The executive director of a US pulp and paper trade body has said that a carbon cap-and-trade bill under debate in the state of Oregon is unnecessary and will drive manufacturers from the state.  

In an article in local paper the Register-Guard, Chris McCabe of the Northwest Pulp and Paper Association said his industry is already on track to meet its goal of reducing carbon emissions by 15% by 2020 through the use of waste biomass in on-site power and combined heat and power (CHP) systems, which currently meet 93% of pulp and paper mills’ demand for power and process heat.  

He cited a study by the National Council for Air and Stream Improvement which found that, in the US as a whole, the emissions reduction already achieved by the pulp and paper industry through such measures is equivalent to taking 35 million cars off the road.

In his state, McCabe said the Oregon Global Warming Commission’s Technical Energy Committee had identified CHP systems as an investment priority for reducing emissions, passing legislation to expand their use.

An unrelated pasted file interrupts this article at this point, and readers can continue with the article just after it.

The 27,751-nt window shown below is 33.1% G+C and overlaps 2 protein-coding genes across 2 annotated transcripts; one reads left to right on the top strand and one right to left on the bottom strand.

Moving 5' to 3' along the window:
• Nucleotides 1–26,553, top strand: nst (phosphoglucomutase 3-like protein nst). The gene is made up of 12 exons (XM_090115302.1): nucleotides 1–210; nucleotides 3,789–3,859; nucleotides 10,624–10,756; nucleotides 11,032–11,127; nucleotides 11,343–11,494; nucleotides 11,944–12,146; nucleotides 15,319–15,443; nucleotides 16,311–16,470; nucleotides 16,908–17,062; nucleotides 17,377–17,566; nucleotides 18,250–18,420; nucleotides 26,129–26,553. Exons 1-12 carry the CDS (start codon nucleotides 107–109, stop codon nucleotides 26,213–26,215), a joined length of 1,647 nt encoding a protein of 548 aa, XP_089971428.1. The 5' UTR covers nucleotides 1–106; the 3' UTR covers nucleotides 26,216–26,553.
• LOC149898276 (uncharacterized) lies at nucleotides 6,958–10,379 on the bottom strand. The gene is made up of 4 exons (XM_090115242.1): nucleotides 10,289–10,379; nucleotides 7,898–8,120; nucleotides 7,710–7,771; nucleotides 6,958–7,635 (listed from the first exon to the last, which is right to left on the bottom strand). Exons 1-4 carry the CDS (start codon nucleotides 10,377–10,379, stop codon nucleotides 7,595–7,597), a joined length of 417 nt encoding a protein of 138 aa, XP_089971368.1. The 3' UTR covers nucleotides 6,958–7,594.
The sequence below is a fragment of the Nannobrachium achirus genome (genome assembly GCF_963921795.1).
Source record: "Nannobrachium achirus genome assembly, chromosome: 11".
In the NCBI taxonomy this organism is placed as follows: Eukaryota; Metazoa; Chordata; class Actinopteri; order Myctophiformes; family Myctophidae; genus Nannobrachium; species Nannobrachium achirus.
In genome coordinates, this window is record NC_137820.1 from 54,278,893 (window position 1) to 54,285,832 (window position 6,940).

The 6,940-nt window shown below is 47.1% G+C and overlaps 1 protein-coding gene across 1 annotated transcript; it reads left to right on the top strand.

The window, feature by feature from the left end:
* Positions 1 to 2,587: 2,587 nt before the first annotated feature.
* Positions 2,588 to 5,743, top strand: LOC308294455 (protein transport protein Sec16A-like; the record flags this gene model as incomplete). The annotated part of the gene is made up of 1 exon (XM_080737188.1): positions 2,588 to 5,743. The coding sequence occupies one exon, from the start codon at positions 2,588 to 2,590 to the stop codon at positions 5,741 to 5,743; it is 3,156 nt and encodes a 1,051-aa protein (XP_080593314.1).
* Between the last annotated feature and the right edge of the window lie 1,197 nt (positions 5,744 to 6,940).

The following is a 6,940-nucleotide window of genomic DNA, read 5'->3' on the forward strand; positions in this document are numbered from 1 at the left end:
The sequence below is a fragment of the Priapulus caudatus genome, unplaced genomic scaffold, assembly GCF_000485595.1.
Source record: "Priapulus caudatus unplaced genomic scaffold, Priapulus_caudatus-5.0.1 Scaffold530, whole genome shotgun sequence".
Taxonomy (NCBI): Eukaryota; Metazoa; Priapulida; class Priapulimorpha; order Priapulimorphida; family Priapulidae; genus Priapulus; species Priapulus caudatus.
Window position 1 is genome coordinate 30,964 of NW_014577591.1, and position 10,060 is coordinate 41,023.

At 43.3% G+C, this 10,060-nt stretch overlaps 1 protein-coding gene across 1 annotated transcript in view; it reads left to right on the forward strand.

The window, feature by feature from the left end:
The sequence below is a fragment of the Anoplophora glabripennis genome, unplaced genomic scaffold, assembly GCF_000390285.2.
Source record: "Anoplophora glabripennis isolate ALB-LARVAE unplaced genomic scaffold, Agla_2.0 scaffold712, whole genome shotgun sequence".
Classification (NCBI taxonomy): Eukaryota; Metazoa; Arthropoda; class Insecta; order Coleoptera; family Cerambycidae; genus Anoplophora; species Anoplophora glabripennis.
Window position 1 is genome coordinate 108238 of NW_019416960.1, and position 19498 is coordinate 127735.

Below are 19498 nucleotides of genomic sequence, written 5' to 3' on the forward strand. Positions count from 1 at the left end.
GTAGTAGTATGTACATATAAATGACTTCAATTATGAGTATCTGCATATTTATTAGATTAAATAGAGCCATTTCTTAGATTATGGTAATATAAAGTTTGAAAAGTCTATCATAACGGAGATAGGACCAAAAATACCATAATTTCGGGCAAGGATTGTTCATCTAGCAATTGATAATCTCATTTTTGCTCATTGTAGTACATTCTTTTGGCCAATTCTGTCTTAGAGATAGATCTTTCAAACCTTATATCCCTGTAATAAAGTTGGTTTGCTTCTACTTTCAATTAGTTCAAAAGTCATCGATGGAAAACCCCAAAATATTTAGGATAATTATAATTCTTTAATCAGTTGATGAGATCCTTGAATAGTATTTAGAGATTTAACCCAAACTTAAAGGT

However, despite this progress, he said the cap-and-trade system under consideration ‘will likely cause mills to close or significantly reduce their workforces’, and will ‘turn Oregon into a state that manufacturers will avoid’.

The proposed Healthy Climate Act would establish a carbon market in order to cut the state’s carbon emissions to 75% below 1990 levels by 2050.

In a study commissioned by the state government, Portland State University found that power prices would need to increase by as much as 30% in order to achieve the proposed bill’s goals. Carbon allowances would need to be priced at $60 per metric tonne, which newspaper the Oregon Business Review said would result in ‘higher energy costs, a depressed economy and no meaningful contribution’ to reducing global carbon emissions.